The nerves were palpable. From our seats, you could see the sweat on the brow of the pianists. We were close enough that we heard what the performers heard. And what we heard was amazing.
The stakes were high. The winner would walk away with $20,000 cash, one of the largest awards offered to pianists ages 13-18. The Cooper International Competition alternates annually between piano and violin. Thirty-one young pianists from six states and seven countries were battling it out at Oberlin Conservatory all week.
The three 2018 piano finalists, Kai-Min Chang (age 17) of Changhua County, Taiwan; Tony Yun (17) of Toronto, Canada; and Yunchan Lim (14) of Siheung-si, Gyeonggi-do, South Korea, had played their best through the stages of the Thomas and Evon Cooper International Competition taking place all week at Oberlin Conservatory, only to end up here, in Severance Hall, with the best orchestra in the world backing them up.
The similarities between competitors was striking. To deal with the sweat on the brow, each competitor had brought along a small cloth, either blue or black, which they used to dab their cheek, their fingertips, even the ivory keys of the Steinway.
Each competitor took a few extra moments to adjust the bench, to take a long, final breath, before nodding to The conductor their readiness.
But when the music began, the similarities faded away.
Veteran conductor Jahja Ling carefully cued and followed the pianists, The Cleveland Orchestra rising and falling with his every move.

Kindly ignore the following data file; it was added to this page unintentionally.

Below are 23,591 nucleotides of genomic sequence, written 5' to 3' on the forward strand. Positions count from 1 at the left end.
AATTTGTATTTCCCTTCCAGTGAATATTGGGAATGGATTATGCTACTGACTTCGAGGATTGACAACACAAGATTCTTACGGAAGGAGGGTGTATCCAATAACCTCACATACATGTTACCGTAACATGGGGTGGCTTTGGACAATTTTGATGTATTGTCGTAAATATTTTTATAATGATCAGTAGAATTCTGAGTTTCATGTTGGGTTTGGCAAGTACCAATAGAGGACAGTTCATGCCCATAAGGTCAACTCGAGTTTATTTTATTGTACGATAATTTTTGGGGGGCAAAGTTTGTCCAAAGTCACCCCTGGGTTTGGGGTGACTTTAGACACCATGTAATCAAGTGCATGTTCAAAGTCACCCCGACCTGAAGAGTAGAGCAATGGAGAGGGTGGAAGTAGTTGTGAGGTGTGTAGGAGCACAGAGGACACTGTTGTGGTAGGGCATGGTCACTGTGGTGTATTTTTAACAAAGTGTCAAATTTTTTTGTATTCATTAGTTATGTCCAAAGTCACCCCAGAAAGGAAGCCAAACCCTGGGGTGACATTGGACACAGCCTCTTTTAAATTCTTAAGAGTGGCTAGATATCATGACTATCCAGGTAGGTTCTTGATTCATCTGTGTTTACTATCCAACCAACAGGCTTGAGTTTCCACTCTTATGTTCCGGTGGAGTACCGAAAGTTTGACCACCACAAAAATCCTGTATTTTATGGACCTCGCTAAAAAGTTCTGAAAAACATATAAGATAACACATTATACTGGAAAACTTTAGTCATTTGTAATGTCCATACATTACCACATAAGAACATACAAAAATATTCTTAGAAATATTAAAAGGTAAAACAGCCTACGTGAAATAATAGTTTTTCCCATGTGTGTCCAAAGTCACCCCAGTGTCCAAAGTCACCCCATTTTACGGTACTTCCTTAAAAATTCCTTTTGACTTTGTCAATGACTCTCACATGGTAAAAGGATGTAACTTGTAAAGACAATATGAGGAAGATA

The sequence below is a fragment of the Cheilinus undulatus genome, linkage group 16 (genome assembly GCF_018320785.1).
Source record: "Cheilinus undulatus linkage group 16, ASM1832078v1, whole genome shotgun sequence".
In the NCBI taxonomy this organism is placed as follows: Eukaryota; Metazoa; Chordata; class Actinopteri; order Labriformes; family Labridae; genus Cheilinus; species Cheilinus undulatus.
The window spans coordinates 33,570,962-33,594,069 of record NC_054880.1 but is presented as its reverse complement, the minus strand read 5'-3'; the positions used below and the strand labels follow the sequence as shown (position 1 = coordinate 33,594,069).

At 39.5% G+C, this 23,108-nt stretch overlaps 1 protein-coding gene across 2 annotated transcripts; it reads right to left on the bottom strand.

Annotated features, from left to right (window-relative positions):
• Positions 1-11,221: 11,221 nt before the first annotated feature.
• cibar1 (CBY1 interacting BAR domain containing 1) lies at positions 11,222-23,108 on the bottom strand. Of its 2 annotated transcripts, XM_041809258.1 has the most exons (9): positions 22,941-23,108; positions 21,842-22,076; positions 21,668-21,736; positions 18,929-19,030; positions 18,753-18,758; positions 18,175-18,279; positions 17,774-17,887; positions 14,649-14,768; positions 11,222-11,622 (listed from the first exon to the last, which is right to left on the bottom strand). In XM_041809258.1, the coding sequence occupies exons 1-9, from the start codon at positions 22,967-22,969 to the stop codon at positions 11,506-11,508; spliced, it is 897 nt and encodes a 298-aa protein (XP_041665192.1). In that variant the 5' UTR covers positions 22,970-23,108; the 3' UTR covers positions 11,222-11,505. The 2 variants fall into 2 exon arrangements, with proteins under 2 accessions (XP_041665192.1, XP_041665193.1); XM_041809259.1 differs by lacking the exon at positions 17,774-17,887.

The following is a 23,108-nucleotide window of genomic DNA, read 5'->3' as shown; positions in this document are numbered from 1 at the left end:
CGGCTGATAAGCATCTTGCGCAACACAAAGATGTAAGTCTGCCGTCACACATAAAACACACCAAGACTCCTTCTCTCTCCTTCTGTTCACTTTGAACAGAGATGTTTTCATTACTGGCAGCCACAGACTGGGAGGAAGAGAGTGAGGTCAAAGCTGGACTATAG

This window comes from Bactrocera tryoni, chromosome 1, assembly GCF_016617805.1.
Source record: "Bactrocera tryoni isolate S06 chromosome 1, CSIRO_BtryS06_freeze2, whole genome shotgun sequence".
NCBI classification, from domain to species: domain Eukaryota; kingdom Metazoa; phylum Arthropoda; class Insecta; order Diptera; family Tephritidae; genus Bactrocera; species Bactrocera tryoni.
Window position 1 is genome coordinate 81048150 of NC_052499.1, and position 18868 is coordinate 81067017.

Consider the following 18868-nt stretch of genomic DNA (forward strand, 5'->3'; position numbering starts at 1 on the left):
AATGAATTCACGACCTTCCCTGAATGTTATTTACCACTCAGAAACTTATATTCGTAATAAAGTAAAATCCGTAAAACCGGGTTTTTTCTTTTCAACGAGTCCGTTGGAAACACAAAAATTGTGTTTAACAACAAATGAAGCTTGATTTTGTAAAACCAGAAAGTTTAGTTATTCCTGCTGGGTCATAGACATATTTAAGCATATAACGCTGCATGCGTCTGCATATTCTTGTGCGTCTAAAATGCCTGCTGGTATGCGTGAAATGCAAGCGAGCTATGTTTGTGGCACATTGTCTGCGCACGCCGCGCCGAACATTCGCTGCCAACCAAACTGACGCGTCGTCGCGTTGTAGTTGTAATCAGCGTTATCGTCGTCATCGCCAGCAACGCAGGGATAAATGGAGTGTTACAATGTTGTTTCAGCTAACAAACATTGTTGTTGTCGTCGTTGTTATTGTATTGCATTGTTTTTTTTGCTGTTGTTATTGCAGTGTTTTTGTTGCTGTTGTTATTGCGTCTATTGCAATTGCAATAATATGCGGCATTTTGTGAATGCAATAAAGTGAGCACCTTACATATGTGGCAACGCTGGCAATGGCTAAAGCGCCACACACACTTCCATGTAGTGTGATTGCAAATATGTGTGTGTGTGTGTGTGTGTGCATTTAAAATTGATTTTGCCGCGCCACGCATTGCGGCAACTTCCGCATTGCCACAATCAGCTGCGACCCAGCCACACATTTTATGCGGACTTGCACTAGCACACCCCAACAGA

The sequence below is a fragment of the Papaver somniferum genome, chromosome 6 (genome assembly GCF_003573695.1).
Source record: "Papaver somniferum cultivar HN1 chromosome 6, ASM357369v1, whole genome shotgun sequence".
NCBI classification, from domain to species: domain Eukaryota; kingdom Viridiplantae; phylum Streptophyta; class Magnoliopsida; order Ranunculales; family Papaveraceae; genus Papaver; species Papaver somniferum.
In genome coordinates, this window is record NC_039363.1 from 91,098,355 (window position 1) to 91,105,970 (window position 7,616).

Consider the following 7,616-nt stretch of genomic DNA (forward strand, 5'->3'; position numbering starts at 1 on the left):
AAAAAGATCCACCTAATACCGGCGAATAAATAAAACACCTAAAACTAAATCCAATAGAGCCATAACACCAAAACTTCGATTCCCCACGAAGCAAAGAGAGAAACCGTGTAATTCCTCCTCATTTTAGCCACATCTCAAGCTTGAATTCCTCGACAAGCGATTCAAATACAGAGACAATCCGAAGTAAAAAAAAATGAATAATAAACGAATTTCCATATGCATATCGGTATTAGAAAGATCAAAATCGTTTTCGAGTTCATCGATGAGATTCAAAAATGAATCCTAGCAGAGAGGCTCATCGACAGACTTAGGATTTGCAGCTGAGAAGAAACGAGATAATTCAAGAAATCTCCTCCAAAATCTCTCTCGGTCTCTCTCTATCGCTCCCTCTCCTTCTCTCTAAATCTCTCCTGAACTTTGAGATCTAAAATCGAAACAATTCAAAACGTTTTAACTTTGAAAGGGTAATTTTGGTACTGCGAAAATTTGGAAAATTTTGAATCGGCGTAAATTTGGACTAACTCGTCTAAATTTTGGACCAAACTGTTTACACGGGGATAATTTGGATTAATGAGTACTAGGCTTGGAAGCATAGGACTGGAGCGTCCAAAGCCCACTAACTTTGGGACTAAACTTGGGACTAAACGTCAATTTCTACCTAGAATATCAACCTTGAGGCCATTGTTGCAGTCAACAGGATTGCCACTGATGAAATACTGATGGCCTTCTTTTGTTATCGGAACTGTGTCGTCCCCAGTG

First up, Kai-Min Chang, his face inscrutable as a secret agent, revealed his charisma in his fingertips. Flowing with Chopin’s Piano Concerto #1, he gained confidence throughout his performance, integrating his piano to blend with the Orchestra seamlessly. He came in second place and earned $10K and a full tuition scholarship to Oberlin Conservatory.
Following with Chopin’s Piano Concerto #2 was 14-year-old Yunchan Lim, offering even more confidence and a better balance with the Orchestra. No matter how mellow you like your Chopin, Lim’s articulate performance, offering substantial give-and-take with The Cleveland Orchestra, stimulated the space and invigorated Severance Hall with its energy. He earned $5K and a full scholarship to Oberlin as 3rd place winner.
After intermission, 17-year-old Tony Siqi Yun of Toronto, on his second visit to the Cooper Competition, strode on stage and took command of the keyboard. Tchaikovsky’s Piano Concerto #1 is a virtuosic showpiece, and Yun was not holding back.
The little girl who had been napping in her mother’s lap in front of us snapped to attention. Yun’s firm control of dynamics and flawless technique captivated the room. It’s safe to say no one took a breath during his scintillating cadenzas. His Andantino simplice proved that he’s not all flash as he reached down to the depths of his emotional well, bringing the Orchestra and the room with him. The fireworks in the Allegro con fuoco spelled lights out and game over. He took home 1st place, $20K, a full tuition scholarship to Oberlin Conservatory, and even more opportunities for career growth. Everyone in the place witnessed a huge door swinging wide open.
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Photos by Roger Mastroianni and Thomas Mulready